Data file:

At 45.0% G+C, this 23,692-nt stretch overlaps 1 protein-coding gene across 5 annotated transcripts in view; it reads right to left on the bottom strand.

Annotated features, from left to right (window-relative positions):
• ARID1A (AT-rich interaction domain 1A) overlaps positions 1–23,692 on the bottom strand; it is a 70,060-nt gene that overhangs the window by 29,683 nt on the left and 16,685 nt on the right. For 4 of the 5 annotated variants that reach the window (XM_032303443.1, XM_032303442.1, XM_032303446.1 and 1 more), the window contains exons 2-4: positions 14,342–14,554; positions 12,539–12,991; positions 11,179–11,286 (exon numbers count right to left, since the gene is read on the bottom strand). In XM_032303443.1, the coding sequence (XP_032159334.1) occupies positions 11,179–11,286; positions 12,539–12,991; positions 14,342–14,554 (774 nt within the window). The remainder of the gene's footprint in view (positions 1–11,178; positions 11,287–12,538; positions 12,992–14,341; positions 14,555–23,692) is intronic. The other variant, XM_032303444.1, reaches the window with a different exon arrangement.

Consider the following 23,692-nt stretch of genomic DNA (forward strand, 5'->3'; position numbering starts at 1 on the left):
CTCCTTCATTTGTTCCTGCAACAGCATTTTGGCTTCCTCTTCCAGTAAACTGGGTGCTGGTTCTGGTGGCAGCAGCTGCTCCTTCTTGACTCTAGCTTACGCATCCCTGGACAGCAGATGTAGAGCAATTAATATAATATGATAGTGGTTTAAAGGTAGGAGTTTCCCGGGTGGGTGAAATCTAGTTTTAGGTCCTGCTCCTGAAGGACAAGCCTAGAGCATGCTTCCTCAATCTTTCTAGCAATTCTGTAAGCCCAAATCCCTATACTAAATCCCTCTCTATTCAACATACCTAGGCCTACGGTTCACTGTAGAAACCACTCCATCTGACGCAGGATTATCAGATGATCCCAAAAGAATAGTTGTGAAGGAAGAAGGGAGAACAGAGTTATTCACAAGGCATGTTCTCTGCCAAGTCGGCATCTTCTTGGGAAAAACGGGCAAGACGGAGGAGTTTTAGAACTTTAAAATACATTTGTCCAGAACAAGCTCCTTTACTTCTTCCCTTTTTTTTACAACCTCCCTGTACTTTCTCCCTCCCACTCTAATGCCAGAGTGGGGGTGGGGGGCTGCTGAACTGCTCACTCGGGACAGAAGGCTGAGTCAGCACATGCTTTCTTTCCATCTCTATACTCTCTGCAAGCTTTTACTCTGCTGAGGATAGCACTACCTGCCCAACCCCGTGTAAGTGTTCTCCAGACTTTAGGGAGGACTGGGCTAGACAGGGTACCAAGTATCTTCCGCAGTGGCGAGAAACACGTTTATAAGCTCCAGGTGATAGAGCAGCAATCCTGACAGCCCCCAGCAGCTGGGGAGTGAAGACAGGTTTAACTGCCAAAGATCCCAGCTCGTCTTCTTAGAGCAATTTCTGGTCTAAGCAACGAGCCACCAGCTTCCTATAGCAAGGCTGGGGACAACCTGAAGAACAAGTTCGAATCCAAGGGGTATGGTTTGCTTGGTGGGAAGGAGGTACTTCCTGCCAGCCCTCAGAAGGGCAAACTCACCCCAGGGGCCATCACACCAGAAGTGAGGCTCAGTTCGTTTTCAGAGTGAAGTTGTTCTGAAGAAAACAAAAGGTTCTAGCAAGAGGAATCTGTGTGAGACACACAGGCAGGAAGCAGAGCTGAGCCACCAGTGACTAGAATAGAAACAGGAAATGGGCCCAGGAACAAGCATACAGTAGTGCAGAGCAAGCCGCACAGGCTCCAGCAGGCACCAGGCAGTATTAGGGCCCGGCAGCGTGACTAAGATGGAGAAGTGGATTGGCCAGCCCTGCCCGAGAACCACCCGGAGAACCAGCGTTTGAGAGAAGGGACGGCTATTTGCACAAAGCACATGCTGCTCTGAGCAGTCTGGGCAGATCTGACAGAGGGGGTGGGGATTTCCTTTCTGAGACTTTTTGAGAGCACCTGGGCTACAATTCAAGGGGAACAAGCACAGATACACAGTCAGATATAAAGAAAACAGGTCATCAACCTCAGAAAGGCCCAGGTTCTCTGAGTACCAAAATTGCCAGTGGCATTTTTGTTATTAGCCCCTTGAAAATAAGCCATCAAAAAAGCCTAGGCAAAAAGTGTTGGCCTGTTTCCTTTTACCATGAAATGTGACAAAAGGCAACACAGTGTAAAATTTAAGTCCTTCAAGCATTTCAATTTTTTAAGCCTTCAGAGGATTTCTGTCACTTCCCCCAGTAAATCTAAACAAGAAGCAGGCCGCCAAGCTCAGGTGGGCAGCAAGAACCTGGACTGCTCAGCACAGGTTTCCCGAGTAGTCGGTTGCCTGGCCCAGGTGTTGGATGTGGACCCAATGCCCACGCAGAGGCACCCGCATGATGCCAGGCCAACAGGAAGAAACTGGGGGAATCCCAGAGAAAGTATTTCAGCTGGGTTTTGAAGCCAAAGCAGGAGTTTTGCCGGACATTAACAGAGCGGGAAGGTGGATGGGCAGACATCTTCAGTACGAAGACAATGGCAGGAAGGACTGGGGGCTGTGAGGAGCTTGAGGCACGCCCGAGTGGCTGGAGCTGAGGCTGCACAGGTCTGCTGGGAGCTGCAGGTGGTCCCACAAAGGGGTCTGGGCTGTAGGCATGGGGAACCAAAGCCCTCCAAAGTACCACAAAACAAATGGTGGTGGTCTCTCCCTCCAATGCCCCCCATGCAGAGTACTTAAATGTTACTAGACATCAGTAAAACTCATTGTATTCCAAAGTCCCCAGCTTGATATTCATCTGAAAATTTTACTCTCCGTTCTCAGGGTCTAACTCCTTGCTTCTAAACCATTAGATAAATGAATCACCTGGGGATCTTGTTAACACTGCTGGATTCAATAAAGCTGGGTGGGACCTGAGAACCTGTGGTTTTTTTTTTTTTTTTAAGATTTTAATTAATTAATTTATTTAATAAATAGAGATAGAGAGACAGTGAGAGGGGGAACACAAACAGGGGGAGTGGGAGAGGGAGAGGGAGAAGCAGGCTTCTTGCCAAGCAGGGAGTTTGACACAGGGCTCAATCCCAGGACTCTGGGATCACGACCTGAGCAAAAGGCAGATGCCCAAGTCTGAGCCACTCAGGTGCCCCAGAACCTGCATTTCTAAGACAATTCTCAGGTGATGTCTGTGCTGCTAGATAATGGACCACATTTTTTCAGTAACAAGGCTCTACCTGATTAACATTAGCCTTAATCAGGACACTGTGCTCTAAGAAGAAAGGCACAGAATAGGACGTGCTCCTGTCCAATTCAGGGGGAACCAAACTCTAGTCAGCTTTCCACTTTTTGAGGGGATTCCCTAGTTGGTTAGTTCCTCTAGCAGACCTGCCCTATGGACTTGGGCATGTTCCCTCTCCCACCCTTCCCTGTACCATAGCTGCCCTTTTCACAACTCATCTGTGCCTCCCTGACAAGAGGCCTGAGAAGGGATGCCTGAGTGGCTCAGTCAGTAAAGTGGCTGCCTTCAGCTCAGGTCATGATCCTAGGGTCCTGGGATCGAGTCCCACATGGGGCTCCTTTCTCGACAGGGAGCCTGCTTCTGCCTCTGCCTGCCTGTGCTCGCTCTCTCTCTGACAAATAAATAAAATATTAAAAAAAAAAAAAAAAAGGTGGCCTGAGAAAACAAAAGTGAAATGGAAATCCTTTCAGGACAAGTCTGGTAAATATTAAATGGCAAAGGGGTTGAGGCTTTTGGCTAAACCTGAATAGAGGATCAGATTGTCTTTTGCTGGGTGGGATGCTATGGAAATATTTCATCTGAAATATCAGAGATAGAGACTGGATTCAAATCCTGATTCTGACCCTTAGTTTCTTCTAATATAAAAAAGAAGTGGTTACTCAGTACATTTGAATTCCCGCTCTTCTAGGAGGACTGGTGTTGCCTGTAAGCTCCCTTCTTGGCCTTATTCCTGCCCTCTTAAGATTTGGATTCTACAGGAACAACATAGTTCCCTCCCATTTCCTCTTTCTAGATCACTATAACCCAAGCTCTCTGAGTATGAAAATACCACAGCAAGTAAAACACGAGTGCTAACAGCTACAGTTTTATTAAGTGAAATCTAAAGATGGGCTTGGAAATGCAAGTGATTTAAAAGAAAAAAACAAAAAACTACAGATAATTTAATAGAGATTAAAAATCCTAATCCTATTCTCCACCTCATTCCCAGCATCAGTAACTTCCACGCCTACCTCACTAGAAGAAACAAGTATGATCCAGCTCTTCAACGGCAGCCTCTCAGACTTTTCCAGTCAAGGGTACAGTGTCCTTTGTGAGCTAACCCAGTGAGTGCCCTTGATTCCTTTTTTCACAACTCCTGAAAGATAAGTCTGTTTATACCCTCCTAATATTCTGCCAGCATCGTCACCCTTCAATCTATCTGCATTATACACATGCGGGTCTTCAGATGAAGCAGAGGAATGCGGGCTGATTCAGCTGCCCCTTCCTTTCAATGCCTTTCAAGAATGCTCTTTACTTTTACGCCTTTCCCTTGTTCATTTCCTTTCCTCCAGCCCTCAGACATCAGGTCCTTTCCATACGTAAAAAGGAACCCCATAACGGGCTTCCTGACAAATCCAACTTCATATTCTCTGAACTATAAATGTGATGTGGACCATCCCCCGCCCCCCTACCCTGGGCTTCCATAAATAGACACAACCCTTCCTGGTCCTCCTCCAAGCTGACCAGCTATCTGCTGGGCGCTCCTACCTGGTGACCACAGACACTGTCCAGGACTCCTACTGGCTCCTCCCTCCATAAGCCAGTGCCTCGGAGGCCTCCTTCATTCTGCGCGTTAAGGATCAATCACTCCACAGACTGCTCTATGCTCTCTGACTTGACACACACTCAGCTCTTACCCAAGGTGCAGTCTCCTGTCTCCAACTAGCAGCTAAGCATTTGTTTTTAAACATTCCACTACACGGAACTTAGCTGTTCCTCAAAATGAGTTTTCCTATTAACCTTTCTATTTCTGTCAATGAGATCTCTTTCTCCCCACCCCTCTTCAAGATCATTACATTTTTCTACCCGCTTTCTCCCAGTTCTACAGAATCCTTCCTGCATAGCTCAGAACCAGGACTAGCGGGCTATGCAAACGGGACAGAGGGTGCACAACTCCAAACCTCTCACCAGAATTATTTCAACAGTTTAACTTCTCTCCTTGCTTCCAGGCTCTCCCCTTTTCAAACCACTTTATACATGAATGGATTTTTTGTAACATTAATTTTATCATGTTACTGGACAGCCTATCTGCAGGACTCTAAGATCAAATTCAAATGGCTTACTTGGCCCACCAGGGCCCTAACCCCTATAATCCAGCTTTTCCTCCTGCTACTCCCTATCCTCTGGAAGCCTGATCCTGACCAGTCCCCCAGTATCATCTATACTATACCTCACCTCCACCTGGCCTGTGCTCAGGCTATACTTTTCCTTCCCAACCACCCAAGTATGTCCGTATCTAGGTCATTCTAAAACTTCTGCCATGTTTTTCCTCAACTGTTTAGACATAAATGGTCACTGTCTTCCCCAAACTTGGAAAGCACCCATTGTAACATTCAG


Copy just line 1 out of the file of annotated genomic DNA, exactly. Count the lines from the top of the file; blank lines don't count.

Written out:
At 45.0% G+C, this 23,692-nt stretch overlaps 1 protein-coding gene across 5 annotated transcripts in view; it reads right to left on the bottom strand.